Third, requiring an objection to preserve issues for an appeal promises to give birth to an industry of collateral “ineffective assistance of counsel” claims that are likely to arise out of defense counsel inevitably failing to object after sentencing in some cases. See, e.g., Raybin, Note, 63 Vand. L.Rev. at 262 (“By creating a new procedure for attorneys to follow, courts also create a new way in which attorneys can render ineffective assistance of counsel.”). This is not a mere theoretical inquiry, given our Court's previous ruling that failing to object in certain circumstances may constitute ineffective assistance of counsel. See, e.g., United States v. Otero, 502 F.3d 331, 336 (3d Cir.2007) (“There is no sound strategy in counsel's failure to object to the 16–level enhancement in the PSR․ We therefore find counsel's performance deficient.”).5

To be sure, requiring procedural reasonableness objections may facilitate speedier resolution of errors in certain circumstances, sparing everyone the lengthy process of appellate review. If alacrity be our keystone, I shall step aside, but in the grand scheme of our criminal justice system, judicial economy should not and cannot rule our considerations.

III. Appellate Review Post-Booker

Finally, the holding rendered by the majority today represents a fundamental change in our jurisprudence that is difficult to square with the Supreme Court's post-Booker jurisprudence.

Our Booker obligation is to “review sentencing decisions for unreasonableness.” United States v. Booker, 543 U.S. 220, 264, 125 S.Ct. 738, 160 L.Ed.2d 621 (2005). In keeping with this guidance, this Court has developed a two-part test, reviewing for “procedural error at each step of the district court's sentencing process ․ then we move forward to the second stage [reviewing] the substantive reasonableness of the sentence.” Begin, 696 F.3d at 411; see also Rita, 551 U.S. at 356 (instructing that a sentencing court should “set forth enough to satisfy the appellate court that [he] has considered the parties' arguments and has a reasoned basis for exercising his own legal decision-making authority”).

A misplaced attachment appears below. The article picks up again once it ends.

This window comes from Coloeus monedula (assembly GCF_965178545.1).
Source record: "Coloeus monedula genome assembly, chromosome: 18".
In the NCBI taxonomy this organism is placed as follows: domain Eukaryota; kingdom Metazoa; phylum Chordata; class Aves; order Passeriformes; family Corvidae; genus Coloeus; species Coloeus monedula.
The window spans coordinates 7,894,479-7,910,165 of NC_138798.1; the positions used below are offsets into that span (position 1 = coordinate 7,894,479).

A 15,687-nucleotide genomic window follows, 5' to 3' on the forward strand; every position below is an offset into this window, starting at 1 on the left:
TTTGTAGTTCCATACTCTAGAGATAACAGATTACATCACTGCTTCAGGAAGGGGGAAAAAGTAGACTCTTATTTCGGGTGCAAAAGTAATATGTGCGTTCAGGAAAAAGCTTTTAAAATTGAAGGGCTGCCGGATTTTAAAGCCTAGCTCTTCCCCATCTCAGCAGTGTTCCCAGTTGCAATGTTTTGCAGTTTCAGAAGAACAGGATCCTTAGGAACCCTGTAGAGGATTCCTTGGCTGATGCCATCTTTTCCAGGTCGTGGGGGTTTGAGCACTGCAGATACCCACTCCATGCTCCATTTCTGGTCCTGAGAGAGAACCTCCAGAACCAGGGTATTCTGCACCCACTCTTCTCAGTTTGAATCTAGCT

Under the plain error review adopted by the majority today,6 our hands will be tied when the district court fails to produce enough of a record for meaningful procedural review, for we will have no basis to ascertain whether a potential error could have “affected the outcome of the district court proceedings.” Dragon, 471 F.3d at 505 (quoting Olano, 507 U.S. at 732). This is plainly at odds with the Supreme Court's instructions that the record “make[ ] clear that the sentencing judge considered the evidence and arguments.” Rita, 551 U.S. at 359.

For example, assume that the district court commits a procedural error—by incorrectly calculating the defendant's advisory Guidelines range.7 Let us even assume that the district court was generous enough to ask, after the imposition of the sentence, if counsel had any objections. Defense counsel answered “no” to that question. Under the majority's hard-line rule, the mere fact that the defense counsel answered “no” absolves the district court of what we have time and time again re-affirmed as the district court's responsibility under Gunter. This is particularly alarming because of the unique, two-step review process developed in our circuit. Our substantive review is “highly deferential,” only because of “our insistence, as part of our procedural review, that the district court produce a record sufficient to demonstrate its rational and meaningful consideration of the § 3553(a) factors.” Begin, 696 F.3d at 411. The majority's opinion strips future panels of meaningful authority to ensure that district courts follow the Gunter steps, while leaving the deferential substantive review standard intact. In effect, this approach undermines our ability to “review sentencing decisions for unreasonableness.” Booker, 543 U.S. at 264.